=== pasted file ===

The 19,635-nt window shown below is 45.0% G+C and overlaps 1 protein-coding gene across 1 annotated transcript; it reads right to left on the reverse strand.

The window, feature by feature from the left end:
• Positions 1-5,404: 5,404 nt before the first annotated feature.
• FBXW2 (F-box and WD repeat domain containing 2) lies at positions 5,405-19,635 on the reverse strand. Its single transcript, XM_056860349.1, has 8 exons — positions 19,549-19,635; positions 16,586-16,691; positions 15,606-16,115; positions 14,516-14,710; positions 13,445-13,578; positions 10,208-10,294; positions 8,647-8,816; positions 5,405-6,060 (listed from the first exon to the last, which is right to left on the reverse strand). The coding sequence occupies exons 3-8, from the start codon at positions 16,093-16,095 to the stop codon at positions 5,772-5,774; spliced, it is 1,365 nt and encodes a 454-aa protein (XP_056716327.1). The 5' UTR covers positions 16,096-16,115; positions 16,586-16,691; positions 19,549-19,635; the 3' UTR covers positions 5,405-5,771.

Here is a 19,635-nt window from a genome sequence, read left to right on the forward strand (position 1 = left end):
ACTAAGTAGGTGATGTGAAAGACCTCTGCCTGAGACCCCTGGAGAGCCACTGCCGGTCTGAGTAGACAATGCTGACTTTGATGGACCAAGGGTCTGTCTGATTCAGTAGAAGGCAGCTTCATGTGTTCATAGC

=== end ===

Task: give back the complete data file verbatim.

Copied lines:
The 19,635-nt window shown below is 45.0% G+C and overlaps 1 protein-coding gene across 1 annotated transcript; it reads right to left on the reverse strand.

The window, feature by feature from the left end:
• Positions 1-5,404: 5,404 nt before the first annotated feature.
• FBXW2 (F-box and WD repeat domain containing 2) lies at positions 5,405-19,635 on the reverse strand. Its single transcript, XM_056860349.1, has 8 exons — positions 19,549-19,635; positions 16,586-16,691; positions 15,606-16,115; positions 14,516-14,710; positions 13,445-13,578; positions 10,208-10,294; positions 8,647-8,816; positions 5,405-6,060 (listed from the first exon to the last, which is right to left on the reverse strand). The coding sequence occupies exons 3-8, from the start codon at positions 16,093-16,095 to the stop codon at positions 5,772-5,774; spliced, it is 1,365 nt and encodes a 454-aa protein (XP_056716327.1). The 5' UTR covers positions 16,096-16,115; positions 16,586-16,691; positions 19,549-19,635; the 3' UTR covers positions 5,405-5,771.

Here is a 19,635-nt window from a genome sequence, read left to right on the forward strand (position 1 = left end):
ACTAAGTAGGTGATGTGAAAGACCTCTGCCTGAGACCCCTGGAGAGCCACTGCCGGTCTGAGTAGACAATGCTGACTTTGATGGACCAAGGGTCTGTCTGATTCAGTAGAAGGCAGCTTCATGTGTTCATAGC